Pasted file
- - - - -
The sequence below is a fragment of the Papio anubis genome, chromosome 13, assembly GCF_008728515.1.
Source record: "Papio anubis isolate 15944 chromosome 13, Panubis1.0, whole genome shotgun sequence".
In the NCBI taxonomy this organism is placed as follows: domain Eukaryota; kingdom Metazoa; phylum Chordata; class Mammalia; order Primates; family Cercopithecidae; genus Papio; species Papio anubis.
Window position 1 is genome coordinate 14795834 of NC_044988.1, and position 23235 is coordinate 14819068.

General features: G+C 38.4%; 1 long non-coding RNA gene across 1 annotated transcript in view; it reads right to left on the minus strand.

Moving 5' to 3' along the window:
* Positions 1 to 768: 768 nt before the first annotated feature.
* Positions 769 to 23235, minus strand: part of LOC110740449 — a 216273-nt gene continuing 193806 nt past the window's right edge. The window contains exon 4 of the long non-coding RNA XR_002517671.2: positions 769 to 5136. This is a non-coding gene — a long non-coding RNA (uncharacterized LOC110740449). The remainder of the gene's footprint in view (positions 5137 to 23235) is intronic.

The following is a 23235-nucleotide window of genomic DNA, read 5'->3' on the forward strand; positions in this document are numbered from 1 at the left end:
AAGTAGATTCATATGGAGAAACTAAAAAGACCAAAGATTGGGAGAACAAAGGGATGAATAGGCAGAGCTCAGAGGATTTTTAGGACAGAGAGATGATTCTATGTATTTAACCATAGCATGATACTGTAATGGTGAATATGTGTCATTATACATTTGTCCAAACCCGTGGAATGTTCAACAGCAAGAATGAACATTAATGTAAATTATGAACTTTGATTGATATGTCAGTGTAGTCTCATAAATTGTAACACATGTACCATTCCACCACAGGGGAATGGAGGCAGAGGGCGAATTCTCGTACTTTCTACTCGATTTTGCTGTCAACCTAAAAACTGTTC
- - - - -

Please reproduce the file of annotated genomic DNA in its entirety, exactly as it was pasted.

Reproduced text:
The sequence below is a fragment of the Papio anubis genome, chromosome 13, assembly GCF_008728515.1.
Source record: "Papio anubis isolate 15944 chromosome 13, Panubis1.0, whole genome shotgun sequence".
In the NCBI taxonomy this organism is placed as follows: domain Eukaryota; kingdom Metazoa; phylum Chordata; class Mammalia; order Primates; family Cercopithecidae; genus Papio; species Papio anubis.
Window position 1 is genome coordinate 14795834 of NC_044988.1, and position 23235 is coordinate 14819068.

General features: G+C 38.4%; 1 long non-coding RNA gene across 1 annotated transcript in view; it reads right to left on the minus strand.

Moving 5' to 3' along the window:
* Positions 1 to 768: 768 nt before the first annotated feature.
* Positions 769 to 23235, minus strand: part of LOC110740449 — a 216273-nt gene continuing 193806 nt past the window's right edge. The window contains exon 4 of the long non-coding RNA XR_002517671.2: positions 769 to 5136. This is a non-coding gene — a long non-coding RNA (uncharacterized LOC110740449). The remainder of the gene's footprint in view (positions 5137 to 23235) is intronic.

The following is a 23235-nucleotide window of genomic DNA, read 5'->3' on the forward strand; positions in this document are numbered from 1 at the left end:
AAGTAGATTCATATGGAGAAACTAAAAAGACCAAAGATTGGGAGAACAAAGGGATGAATAGGCAGAGCTCAGAGGATTTTTAGGACAGAGAGATGATTCTATGTATTTAACCATAGCATGATACTGTAATGGTGAATATGTGTCATTATACATTTGTCCAAACCCGTGGAATGTTCAACAGCAAGAATGAACATTAATGTAAATTATGAACTTTGATTGATATGTCAGTGTAGTCTCATAAATTGTAACACATGTACCATTCCACCACAGGGGAATGGAGGCAGAGGGCGAATTCTCGTACTTTCTACTCGATTTTGCTGTCAACCTAAAAACTGTTC